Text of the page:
With West Nile virus (WNV) marching across the United States and affecting both horses and humans, infectious disease prevention has been a hot topic in barns, the media, veterinary clinics, and elsewhere. During the Infectious Disease forum, moderated by Josie Traub-Dargatz, DVM, MS, Dipl. ACVIM, professor of Equine Medicine at Colorado State University's Veterinary Teaching Hospital and Biomedical Sciences Department in Fort Collins, Colo.; and Steve Conboy, DVM, a private practitioner in Lexington, Ky., three infectious diseases were discussed by attendees--Clostridium difficile-associated disease, WNV, and strangles.

Clostridium difficile-associated Disease
Traub-Dargatz started the discussion with whether people recognize disease associated with C. difficile in clinical settings. C. difficile is a gram-positive anaerobic bacillus that can cause disease in both foals and adults. Typically C. perfringens and C. difficile both cause diarrhea in foals;, however, diarrhea caused by C. perfringens is more common than C. difficile and has a much higher mortality rate. C. difficile can be very difficult to culture, therefore it might not be diagnosed based on culture of feces from ill animals.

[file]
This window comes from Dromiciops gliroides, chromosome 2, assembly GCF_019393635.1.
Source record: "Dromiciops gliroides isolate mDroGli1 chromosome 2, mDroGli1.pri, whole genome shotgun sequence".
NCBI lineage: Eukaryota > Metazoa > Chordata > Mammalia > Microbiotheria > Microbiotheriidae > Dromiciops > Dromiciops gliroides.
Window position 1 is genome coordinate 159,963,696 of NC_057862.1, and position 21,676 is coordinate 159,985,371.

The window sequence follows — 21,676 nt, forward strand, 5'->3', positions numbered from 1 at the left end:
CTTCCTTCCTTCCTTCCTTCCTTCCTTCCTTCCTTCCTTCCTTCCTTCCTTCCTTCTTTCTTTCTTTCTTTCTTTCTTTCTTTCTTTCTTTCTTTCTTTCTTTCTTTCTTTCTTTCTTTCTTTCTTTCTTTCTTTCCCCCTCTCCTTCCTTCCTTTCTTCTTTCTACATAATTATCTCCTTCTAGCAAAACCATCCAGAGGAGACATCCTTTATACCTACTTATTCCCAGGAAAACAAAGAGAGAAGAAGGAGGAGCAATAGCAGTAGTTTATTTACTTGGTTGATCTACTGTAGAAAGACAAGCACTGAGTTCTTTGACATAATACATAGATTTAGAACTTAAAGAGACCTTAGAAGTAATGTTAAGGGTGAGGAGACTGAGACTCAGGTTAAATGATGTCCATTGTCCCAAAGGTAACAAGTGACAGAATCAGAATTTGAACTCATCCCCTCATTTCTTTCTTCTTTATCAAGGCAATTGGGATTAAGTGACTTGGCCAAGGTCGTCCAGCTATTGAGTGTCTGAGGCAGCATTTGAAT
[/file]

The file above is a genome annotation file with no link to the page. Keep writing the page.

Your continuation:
Attendees discussed methods of diagnosis for C. difficile. Attendees agreed that identifying the toxins produced by the bacterium in the feces in horses with C. difficile is the optimum diagnostic method. If a veterinarian suspects a horse has C. difficile-associated disease, he will work with a diagnostic lab to determine the most appropriate testing. Toxin testing is available through veterinary laboratories.

There is concern with testing for the actual organism because transport of the very fragile organism of longer than a few hours might prevent it from growing in the lab. C. difficile got its name because it is difficult to grow in the lab. However, if the bacteria is successfully grown, then diagnosticians can try to determine which antibiotics will kill the organism and help treat the horse. Sometimes a test can come back positive for the organism, but that particular type of C. difficile might not be producing toxins and is therefore not causing disease. So, the best test to detect C. difficile as a cause of disease appears to be the toxin assay on feces or intestinal contents. If the toxin is found , but the organism is not, then many veterinarians still consider this a definitive diagnosis for C. difficile. Another test used for further determining pathogenicity of the bacteria is a polymerase chain reaction test (PCR) test, which can be performed to identify the genes that code for toxins.